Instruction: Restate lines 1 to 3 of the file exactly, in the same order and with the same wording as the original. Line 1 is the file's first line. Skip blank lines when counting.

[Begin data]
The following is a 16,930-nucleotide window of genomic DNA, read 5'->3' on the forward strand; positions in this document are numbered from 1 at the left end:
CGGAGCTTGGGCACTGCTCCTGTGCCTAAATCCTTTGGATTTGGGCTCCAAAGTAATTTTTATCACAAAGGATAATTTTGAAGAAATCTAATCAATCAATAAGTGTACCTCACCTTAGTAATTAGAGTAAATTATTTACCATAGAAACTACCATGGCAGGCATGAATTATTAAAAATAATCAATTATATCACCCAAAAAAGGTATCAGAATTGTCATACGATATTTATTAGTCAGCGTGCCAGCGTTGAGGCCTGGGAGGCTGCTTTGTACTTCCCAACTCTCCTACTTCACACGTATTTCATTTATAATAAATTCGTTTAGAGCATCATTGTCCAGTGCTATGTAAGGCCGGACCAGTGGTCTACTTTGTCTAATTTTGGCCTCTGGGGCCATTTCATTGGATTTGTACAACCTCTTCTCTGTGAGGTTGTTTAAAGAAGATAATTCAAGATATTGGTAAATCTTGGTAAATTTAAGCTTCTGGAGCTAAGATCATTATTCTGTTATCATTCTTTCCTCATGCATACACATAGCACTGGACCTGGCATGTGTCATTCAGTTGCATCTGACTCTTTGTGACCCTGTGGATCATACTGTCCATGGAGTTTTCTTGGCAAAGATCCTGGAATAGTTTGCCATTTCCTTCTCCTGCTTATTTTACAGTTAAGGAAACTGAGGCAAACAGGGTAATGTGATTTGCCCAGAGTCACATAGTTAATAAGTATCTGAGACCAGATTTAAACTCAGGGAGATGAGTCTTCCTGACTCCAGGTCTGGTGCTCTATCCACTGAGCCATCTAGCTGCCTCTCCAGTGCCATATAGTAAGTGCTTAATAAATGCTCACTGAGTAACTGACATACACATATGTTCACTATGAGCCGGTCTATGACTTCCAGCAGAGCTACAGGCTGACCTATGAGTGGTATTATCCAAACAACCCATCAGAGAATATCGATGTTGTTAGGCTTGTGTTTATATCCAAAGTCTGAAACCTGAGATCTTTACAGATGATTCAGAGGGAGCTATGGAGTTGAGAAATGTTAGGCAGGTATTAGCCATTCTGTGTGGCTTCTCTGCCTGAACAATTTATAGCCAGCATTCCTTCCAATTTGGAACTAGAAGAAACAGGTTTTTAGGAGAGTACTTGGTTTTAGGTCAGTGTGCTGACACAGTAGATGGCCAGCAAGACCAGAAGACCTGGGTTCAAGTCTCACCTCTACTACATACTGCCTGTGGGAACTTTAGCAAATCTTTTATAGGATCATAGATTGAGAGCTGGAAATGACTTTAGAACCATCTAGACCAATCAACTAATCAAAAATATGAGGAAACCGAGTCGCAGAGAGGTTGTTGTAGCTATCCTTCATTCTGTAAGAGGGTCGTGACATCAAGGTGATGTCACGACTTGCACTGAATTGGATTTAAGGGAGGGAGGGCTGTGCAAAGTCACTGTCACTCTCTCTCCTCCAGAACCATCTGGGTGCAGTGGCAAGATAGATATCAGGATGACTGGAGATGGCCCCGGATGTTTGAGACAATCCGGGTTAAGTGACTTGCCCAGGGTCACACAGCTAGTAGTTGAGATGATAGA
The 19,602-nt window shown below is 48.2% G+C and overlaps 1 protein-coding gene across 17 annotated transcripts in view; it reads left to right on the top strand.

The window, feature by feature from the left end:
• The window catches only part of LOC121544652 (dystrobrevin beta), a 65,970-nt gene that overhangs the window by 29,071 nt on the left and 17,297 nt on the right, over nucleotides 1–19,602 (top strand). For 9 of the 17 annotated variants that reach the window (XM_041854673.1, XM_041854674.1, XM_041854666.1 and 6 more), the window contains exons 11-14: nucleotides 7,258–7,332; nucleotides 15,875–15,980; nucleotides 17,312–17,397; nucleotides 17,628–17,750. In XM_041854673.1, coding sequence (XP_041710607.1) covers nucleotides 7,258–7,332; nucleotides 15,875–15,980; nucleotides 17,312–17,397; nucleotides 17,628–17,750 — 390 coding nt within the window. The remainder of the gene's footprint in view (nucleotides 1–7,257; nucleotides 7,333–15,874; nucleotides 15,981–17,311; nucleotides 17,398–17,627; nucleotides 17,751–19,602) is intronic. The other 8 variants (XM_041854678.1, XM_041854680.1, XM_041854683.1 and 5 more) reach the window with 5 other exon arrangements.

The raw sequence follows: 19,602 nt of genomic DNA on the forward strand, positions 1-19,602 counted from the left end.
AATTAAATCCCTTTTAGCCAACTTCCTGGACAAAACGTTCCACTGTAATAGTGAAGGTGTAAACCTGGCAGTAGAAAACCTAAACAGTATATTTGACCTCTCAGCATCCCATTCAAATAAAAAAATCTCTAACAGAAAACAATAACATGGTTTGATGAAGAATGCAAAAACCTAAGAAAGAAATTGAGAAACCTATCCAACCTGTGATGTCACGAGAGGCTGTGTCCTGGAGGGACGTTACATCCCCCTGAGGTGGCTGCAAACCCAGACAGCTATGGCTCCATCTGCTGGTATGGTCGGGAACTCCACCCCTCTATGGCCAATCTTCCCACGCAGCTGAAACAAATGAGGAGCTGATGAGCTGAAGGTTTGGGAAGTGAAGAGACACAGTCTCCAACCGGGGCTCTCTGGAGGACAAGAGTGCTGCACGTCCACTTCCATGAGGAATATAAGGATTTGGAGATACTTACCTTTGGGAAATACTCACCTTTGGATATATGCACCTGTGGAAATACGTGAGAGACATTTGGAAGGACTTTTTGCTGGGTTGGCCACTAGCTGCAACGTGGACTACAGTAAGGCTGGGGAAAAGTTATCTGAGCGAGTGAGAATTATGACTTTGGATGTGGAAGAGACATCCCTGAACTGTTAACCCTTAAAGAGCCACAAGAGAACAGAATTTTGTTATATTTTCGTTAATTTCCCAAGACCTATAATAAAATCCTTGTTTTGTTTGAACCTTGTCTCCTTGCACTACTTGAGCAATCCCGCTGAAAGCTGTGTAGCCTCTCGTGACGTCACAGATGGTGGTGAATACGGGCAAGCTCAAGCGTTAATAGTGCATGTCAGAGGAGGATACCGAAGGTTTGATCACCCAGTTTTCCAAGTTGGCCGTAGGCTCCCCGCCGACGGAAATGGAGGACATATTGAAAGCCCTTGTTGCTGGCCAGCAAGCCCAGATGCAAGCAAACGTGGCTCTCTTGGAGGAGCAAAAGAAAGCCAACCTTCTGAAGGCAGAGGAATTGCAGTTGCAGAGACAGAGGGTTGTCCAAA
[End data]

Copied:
The following is a 16,930-nucleotide window of genomic DNA, read 5'->3' on the forward strand; positions in this document are numbered from 1 at the left end:
CGGAGCTTGGGCACTGCTCCTGTGCCTAAATCCTTTGGATTTGGGCTCCAAAGTAATTTTTATCACAAAGGATAATTTTGAAGAAATCTAATCAATCAATAAGTGTACCTCACCTTAGTAATTAGAGTAAATTATTTACCATAGAAACTACCATGGCAGGCATGAATTATTAAAAATAATCAATTATATCACCCAAAAAAGGTATCAGAATTGTCATACGATATTTATTAGTCAGCGTGCCAGCGTTGAGGCCTGGGAGGCTGCTTTGTACTTCCCAACTCTCCTACTTCACACGTATTTCATTTATAATAAATTCGTTTAGAGCATCATTGTCCAGTGCTATGTAAGGCCGGACCAGTGGTCTACTTTGTCTAATTTTGGCCTCTGGGGCCATTTCATTGGATTTGTACAACCTCTTCTCTGTGAGGTTGTTTAAAGAAGATAATTCAAGATATTGGTAAATCTTGGTAAATTTAAGCTTCTGGAGCTAAGATCATTATTCTGTTATCATTCTTTCCTCATGCATACACATAGCACTGGACCTGGCATGTGTCATTCAGTTGCATCTGACTCTTTGTGACCCTGTGGATCATACTGTCCATGGAGTTTTCTTGGCAAAGATCCTGGAATAGTTTGCCATTTCCTTCTCCTGCTTATTTTACAGTTAAGGAAACTGAGGCAAACAGGGTAATGTGATTTGCCCAGAGTCACATAGTTAATAAGTATCTGAGACCAGATTTAAACTCAGGGAGATGAGTCTTCCTGACTCCAGGTCTGGTGCTCTATCCACTGAGCCATCTAGCTGCCTCTCCAGTGCCATATAGTAAGTGCTTAATAAATGCTCACTGAGTAACTGACATACACATATGTTCACTATGAGCCGGTCTATGACTTCCAGCAGAGCTACAGGCTGACCTATGAGTGGTATTATCCAAACAACCCATCAGAGAATATCGATGTTGTTAGGCTTGTGTTTATATCCAAAGTCTGAAACCTGAGATCTTTACAGATGATTCAGAGGGAGCTATGGAGTTGAGAAATGTTAGGCAGGTATTAGCCATTCTGTGTGGCTTCTCTGCCTGAACAATTTATAGCCAGCATTCCTTCCAATTTGGAACTAGAAGAAACAGGTTTTTAGGAGAGTACTTGGTTTTAGGTCAGTGTGCTGACACAGTAGATGGCCAGCAAGACCAGAAGACCTGGGTTCAAGTCTCACCTCTACTACATACTGCCTGTGGGAACTTTAGCAAATCTTTTATAGGATCATAGATTGAGAGCTGGAAATGACTTTAGAACCATCTAGACCAATCAACTAATCAAAAATATGAGGAAACCGAGTCGCAGAGAGGTTGTTGTAGCTATCCTTCATTCTGTAAGAGGGTCGTGACATCAAGGTGATGTCACGACTTGCACTGAATTGGATTTAAGGGAGGGAGGGCTGTGCAAAGTCACTGTCACTCTCTCTCCTCCAGAACCATCTGGGTGCAGTGGCAAGATAGATATCAGGATGACTGGAGATGGCCCCGGATGTTTGAGACAATCCGGGTTAAGTGACTTGCCCAGGGTCACACAGCTAGTAGTTGAGATGATAGA
The 19,602-nt window shown below is 48.2% G+C and overlaps 1 protein-coding gene across 17 annotated transcripts in view; it reads left to right on the top strand.